There are now about one billion people worldwide who are overweight or obese, compared with 850 million who are chronically underweight. It is estimated that the number of people worldwide with diabetes will increase from 175 million in 2000 to 353 million in 2030, with India and China together accounting for 24% of the total in 2050 (2). In offering a perspective on the economic consequences of the obese, I shall steer clear of causes, some of which are economic, but that also have biological, cultural, and political explanations that we do not fully understand. Yach et al. (2) summarize five developments that have led to rising obesity: 1) expanding labor market opportunities for women, 2) increased consumption of food away from home, 3) rising costs of healthy foods relative to unhealthy foods, 4) growing caloric intake with declining overall food prices, and 5) decreased occupational and environmental physical activity.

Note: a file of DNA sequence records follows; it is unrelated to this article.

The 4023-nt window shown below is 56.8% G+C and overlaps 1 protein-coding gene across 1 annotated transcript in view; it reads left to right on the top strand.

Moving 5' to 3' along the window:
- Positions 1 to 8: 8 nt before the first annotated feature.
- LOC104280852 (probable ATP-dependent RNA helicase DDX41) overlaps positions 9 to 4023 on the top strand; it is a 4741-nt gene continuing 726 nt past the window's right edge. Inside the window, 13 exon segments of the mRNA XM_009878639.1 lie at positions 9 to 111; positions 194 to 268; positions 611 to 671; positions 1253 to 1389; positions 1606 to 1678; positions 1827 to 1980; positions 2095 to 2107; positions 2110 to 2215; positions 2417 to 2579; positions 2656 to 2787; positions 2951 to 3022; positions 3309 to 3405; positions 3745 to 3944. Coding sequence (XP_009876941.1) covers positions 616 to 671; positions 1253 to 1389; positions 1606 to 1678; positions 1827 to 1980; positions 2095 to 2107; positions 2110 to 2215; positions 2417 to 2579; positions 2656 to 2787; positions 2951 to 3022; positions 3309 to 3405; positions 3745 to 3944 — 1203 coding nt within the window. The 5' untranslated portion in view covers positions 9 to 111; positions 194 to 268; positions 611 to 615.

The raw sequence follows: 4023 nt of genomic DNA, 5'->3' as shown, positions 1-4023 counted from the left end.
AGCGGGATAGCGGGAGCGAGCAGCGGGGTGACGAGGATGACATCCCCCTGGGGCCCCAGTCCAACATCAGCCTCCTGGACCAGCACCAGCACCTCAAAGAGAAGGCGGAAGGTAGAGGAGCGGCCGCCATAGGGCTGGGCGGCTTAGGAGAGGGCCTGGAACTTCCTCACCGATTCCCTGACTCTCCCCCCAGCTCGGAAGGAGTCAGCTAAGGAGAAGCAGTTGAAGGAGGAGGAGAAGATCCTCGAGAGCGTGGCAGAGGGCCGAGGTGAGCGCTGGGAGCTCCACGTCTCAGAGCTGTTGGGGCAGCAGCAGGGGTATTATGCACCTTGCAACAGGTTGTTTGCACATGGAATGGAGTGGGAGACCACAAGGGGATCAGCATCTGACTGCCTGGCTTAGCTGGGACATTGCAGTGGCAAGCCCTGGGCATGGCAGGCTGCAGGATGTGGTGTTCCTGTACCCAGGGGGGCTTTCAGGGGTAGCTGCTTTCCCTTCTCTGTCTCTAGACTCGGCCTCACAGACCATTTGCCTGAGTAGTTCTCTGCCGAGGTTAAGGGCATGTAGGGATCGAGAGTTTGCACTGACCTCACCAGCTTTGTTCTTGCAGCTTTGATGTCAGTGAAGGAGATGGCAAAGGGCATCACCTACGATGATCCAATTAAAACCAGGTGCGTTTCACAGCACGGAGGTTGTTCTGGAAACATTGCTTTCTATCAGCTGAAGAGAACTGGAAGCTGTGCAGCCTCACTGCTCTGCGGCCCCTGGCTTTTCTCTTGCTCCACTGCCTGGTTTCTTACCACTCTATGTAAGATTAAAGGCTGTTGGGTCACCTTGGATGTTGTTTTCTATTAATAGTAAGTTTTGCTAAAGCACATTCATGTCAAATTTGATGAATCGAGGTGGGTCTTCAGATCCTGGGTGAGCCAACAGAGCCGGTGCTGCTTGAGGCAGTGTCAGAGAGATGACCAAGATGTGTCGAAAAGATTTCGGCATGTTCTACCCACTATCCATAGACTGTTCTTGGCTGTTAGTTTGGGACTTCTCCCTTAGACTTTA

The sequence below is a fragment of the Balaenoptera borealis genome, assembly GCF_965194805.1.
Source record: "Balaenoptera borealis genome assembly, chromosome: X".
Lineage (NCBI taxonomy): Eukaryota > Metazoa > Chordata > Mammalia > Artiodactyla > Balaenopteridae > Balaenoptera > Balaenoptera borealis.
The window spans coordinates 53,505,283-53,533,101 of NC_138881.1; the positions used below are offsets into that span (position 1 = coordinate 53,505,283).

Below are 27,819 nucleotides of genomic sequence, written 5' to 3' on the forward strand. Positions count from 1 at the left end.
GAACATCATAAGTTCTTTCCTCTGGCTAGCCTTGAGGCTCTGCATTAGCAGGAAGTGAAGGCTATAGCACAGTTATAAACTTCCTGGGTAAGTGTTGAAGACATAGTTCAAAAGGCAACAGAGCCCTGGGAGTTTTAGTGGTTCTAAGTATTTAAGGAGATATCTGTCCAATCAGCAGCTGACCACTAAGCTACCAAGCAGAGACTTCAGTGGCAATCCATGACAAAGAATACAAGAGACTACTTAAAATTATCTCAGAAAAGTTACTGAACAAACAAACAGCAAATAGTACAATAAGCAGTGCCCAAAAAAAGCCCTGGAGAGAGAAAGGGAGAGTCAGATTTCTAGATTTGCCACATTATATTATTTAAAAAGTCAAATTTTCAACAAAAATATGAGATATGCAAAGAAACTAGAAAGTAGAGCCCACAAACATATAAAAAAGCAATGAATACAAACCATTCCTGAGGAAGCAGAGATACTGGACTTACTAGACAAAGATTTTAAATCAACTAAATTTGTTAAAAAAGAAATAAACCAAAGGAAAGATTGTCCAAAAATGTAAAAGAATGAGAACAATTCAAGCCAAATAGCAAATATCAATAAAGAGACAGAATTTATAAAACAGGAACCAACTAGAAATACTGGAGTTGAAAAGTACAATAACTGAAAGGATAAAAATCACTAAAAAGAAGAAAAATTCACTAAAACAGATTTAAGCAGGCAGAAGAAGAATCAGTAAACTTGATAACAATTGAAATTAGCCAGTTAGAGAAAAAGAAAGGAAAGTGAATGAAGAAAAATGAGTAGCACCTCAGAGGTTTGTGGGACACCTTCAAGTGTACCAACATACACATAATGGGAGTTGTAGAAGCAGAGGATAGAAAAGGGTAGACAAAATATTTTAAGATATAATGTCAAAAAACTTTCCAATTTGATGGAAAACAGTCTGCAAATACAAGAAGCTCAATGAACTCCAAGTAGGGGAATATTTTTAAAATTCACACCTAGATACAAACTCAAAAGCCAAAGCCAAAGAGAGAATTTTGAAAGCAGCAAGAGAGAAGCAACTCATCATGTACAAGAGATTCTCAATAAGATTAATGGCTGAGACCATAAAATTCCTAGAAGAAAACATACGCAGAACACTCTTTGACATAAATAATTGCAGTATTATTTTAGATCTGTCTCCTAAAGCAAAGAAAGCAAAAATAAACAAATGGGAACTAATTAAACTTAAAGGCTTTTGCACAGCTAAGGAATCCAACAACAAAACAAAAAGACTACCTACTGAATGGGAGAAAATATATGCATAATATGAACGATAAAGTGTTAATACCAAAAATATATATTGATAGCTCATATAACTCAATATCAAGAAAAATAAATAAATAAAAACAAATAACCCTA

Obesity and its economic costs are borne on three levels, each related to the next. At an individual level, obesity imposes costs by limiting personal opportunity in many ways, only some of which can be quantified. Next, in the workplace (assuming the obese are employed, which they may not be, due in part to their condition), costs are borne by employers due to lost productivity, absences, underperformance, and higher insurance premia, which in the aggregate are quite large. Finally, obesity affects expenditures by local, state, and national governments, where programs compensate for or cover some of the private and workforce costs of illness and unemployment. These costs are shifted to programs such as Medical Assistance, unemployment insurance, state-run health insurance, Veterans hospitals, Medicare, and Medicaid, in effect pushing them onto present and future taxpayers.